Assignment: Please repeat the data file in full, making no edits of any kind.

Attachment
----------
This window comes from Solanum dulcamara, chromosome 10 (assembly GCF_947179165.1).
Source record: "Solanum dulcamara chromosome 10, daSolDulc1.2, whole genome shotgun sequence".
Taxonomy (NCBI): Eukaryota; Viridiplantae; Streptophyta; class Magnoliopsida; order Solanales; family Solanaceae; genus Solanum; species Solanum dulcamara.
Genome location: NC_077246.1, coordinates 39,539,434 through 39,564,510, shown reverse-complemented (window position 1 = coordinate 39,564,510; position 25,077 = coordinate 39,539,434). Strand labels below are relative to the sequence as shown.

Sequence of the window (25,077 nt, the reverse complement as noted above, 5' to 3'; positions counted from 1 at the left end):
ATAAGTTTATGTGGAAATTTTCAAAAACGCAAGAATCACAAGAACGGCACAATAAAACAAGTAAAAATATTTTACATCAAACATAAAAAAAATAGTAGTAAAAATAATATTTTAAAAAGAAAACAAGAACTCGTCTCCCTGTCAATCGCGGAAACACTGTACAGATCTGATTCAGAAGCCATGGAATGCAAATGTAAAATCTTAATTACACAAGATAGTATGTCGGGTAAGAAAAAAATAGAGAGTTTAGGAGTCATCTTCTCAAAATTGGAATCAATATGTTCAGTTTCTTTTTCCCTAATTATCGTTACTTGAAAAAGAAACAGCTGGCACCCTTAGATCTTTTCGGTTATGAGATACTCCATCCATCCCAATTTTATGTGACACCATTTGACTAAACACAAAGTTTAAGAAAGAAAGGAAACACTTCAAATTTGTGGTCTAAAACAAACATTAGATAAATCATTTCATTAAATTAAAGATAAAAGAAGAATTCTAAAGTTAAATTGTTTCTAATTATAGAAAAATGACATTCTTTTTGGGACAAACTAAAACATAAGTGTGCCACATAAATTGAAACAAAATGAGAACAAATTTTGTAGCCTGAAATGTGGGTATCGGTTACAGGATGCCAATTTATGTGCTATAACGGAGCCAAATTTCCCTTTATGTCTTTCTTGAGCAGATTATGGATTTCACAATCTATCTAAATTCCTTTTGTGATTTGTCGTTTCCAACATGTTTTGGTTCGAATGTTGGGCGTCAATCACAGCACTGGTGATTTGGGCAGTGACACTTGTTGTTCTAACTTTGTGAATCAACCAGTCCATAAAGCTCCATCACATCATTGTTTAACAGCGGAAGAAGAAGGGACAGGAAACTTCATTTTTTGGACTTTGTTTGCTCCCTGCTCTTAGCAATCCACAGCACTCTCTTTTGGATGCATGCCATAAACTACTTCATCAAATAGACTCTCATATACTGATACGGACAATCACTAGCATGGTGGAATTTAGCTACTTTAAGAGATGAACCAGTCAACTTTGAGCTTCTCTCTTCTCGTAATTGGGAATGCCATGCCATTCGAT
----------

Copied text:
This window comes from Solanum dulcamara, chromosome 10 (assembly GCF_947179165.1).
Source record: "Solanum dulcamara chromosome 10, daSolDulc1.2, whole genome shotgun sequence".
Taxonomy (NCBI): Eukaryota; Viridiplantae; Streptophyta; class Magnoliopsida; order Solanales; family Solanaceae; genus Solanum; species Solanum dulcamara.
Genome location: NC_077246.1, coordinates 39,539,434 through 39,564,510, shown reverse-complemented (window position 1 = coordinate 39,564,510; position 25,077 = coordinate 39,539,434). Strand labels below are relative to the sequence as shown.

Sequence of the window (25,077 nt, the reverse complement as noted above, 5' to 3'; positions counted from 1 at the left end):
ATAAGTTTATGTGGAAATTTTCAAAAACGCAAGAATCACAAGAACGGCACAATAAAACAAGTAAAAATATTTTACATCAAACATAAAAAAAATAGTAGTAAAAATAATATTTTAAAAAGAAAACAAGAACTCGTCTCCCTGTCAATCGCGGAAACACTGTACAGATCTGATTCAGAAGCCATGGAATGCAAATGTAAAATCTTAATTACACAAGATAGTATGTCGGGTAAGAAAAAAATAGAGAGTTTAGGAGTCATCTTCTCAAAATTGGAATCAATATGTTCAGTTTCTTTTTCCCTAATTATCGTTACTTGAAAAAGAAACAGCTGGCACCCTTAGATCTTTTCGGTTATGAGATACTCCATCCATCCCAATTTTATGTGACACCATTTGACTAAACACAAAGTTTAAGAAAGAAAGGAAACACTTCAAATTTGTGGTCTAAAACAAACATTAGATAAATCATTTCATTAAATTAAAGATAAAAGAAGAATTCTAAAGTTAAATTGTTTCTAATTATAGAAAAATGACATTCTTTTTGGGACAAACTAAAACATAAGTGTGCCACATAAATTGAAACAAAATGAGAACAAATTTTGTAGCCTGAAATGTGGGTATCGGTTACAGGATGCCAATTTATGTGCTATAACGGAGCCAAATTTCCCTTTATGTCTTTCTTGAGCAGATTATGGATTTCACAATCTATCTAAATTCCTTTTGTGATTTGTCGTTTCCAACATGTTTTGGTTCGAATGTTGGGCGTCAATCACAGCACTGGTGATTTGGGCAGTGACACTTGTTGTTCTAACTTTGTGAATCAACCAGTCCATAAAGCTCCATCACATCATTGTTTAACAGCGGAAGAAGAAGGGACAGGAAACTTCATTTTTTGGACTTTGTTTGCTCCCTGCTCTTAGCAATCCACAGCACTCTCTTTTGGATGCATGCCATAAACTACTTCATCAAATAGACTCTCATATACTGATACGGACAATCACTAGCATGGTGGAATTTAGCTACTTTAAGAGATGAACCAGTCAACTTTGAGCTTCTCTCTTCTCGTAATTGGGAATGCCATGCCATTCGAT